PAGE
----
What was wrong with the Magnetic torpedoes?

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HansvonLuck
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What was wrong with the Magnetic torpedoes?

Post by HansvonLuck » 06 Aug 2005 04:14

I'm reading about the first half of the U-boat war and it seems that German magnetic torpedoes were a complete failure and handicapped the U-boats during '39 and '40.

The Germans tried everything to "fix" the magnetic torpedoes especially desensitising it to reduce premature detonations.

It also seems that the Americans' magnetic torpedoes were ineffective by the time they came in the war.

So, I have 2 questions:

-What were the major problems with these magnetic torpedoes? What made them so defective and prone to premature explosions?
-Since my book only covers the first half of the U-Boat warfare, did a country develop a reliable magnetic torpedo by the end of the war?

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Uninen
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Post by Uninen » 06 Aug 2005 16:48

There was a electronic treatment for ships that was at least used by Brittish to counter German magnetic torpedoes that reduced the magnetic signature of the ships enough to make the magnetic fuzes fail.. I no longer remember the details, but maybe somebody else can help..

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spiro
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Post by spiro » 06 Aug 2005 17:17

I think i've read somewere that after firing one of these torpedoes,the Uboat should dive, cause it could also get hit. 8O

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Post by tommy303 » 08 Aug 2005 02:55

The problems with magnetic pistols in the various torpedos, British, German and American, had mainly to do with lack of understanding about the earth's magnetic fields--ie there were areas where magnetic anomalies tended to fox the pistols, triggering them as soon as the torpedo finished its arming run. In other cases, prematures occurred if the torpedo deviated from its course suddenly, as in an arial torpedo porpoising after hitting the water. Later on, the Germans, British and Americans went back to the drawing board and most had a decent magentic exploder in service by 1943/44.

Uninen,

I believe you are referring to the degaussing coils which altered a ship's magnetic field. Both the British and the Germans had these, not only for service against magnetic torpedos, but magnetic mines as well. Nominally, magnetic exploders were supposed to be sensitive enough to pick up a ship's magnetic field and fire the warhead at a point about 10 feet or more below the hull. The coils altered the field enough to cause a magnetic exploder to fail unless it were only 3 to 6 feet below the hull depending on the design of the exploder. This would cause a fair number of torpedos and mines to be duds if running deep or laid in deep waterways.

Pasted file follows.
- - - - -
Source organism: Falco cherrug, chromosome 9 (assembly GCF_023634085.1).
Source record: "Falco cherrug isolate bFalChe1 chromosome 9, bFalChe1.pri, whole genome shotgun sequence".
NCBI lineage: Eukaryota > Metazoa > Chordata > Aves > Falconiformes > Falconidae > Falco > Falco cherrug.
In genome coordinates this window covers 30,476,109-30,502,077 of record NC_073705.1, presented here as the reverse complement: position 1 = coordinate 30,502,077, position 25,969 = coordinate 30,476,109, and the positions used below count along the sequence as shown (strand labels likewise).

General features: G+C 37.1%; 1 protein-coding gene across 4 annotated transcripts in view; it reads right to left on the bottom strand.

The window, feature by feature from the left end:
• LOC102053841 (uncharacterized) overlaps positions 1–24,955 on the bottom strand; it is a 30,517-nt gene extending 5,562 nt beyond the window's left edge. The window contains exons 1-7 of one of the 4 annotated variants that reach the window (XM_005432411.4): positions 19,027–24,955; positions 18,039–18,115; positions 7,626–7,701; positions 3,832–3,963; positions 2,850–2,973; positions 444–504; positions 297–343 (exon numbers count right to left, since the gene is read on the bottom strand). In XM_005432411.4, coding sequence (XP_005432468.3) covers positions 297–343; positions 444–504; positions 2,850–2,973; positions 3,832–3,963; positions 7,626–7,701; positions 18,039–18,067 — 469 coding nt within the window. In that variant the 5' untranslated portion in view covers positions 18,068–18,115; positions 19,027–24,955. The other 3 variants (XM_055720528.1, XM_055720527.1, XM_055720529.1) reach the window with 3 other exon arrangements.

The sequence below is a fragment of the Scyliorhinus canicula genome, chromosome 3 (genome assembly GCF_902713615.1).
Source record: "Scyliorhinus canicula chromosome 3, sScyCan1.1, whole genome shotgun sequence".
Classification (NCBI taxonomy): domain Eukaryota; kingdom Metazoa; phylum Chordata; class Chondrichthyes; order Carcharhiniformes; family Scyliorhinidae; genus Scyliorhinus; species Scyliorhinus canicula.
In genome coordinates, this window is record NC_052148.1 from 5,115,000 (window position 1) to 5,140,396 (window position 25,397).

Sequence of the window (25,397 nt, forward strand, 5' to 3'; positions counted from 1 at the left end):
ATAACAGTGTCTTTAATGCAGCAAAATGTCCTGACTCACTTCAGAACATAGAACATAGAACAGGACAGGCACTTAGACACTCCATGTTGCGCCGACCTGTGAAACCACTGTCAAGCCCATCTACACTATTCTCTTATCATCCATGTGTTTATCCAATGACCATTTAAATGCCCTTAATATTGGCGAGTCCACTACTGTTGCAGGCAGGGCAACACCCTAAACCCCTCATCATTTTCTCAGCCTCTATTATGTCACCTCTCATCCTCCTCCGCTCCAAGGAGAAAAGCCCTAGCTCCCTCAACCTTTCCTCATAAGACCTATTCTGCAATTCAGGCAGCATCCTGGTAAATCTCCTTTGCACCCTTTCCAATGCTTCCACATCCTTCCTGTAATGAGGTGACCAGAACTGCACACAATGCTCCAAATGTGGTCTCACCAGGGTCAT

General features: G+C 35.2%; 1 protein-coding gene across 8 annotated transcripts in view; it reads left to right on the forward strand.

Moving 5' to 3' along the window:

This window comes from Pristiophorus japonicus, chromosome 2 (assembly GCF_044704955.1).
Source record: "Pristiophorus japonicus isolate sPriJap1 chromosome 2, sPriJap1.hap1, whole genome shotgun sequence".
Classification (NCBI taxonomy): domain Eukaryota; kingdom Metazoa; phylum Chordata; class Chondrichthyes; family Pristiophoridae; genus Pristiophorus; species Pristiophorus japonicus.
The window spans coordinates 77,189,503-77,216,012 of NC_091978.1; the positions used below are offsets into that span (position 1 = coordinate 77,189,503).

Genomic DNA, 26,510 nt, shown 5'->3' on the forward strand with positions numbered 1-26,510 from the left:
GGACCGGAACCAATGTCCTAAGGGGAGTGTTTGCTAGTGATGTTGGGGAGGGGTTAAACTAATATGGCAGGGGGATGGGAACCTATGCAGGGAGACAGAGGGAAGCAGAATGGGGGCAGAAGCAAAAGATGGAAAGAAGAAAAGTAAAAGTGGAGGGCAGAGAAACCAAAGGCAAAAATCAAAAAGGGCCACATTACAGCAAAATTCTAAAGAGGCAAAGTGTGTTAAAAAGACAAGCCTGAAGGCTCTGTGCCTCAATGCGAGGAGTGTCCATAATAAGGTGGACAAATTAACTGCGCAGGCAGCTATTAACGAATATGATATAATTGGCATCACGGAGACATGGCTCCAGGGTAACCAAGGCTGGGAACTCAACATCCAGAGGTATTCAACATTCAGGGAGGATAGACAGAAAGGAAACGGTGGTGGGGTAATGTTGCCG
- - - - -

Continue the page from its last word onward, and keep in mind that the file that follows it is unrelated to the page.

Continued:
Spiro,

I think you might be referring to the acoustic torpedos fielded by the Germans. These moved at a set depth, but could alter course looking for the loudest propellor or machinery noise. Occasionally, such a torpedo might chose its parent sub as the loudest noise in the neighborhood and go after it instead of the intended target, so it was a wise move to go to a deeper depth after firing one.

thomas

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Tim Smith
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Post by Tim Smith » 09 Aug 2005 16:14

German torpedoes did not have just one problem, but several.

1. The magnetic detonator was unreliablie, especially in the far north, due to being too sensitive the Earth's natural magnetic field. (Torpedo magnetic detector detects the Earth, thinks "Oooh, what a big ship I've found!" and explodes. Boom.)

2. The contact (impact) detonator was unreliable. It would often not explode which impacting a ship's hull at an acute angle (significantly greater or less than 90 degrees). So the Germans had to set up a 90 degree perfect shot to get good results. Often that was no possible to do. If they didn't, the torpedo would hit the target's hull, bounce off with a clang, and sink to the bottom of the sea.

(Note: The Americans had the opposite problem - their torpedoes DIDN'T explode at 90 degrees, only at an angle to the target's hull. So the more perfect the shot, the less likely the torpedo would explode.)

3. The torpedoes occasionally detonated prematurely, usually when arming themselves. Torpedoes would not be launched armed, due to the danger to the firing U-boat. A little propellor on the front of the torpedo would spin as the torpedo sped through the water, and once it had spun round enough times (500 yards from the U-boat) the torpedo would arm. But sometimes the torpedo would detonate as soon as it was armed. (Torpedo thinks "Oooh, now I'm armed, it must be time to explode!" Boom.)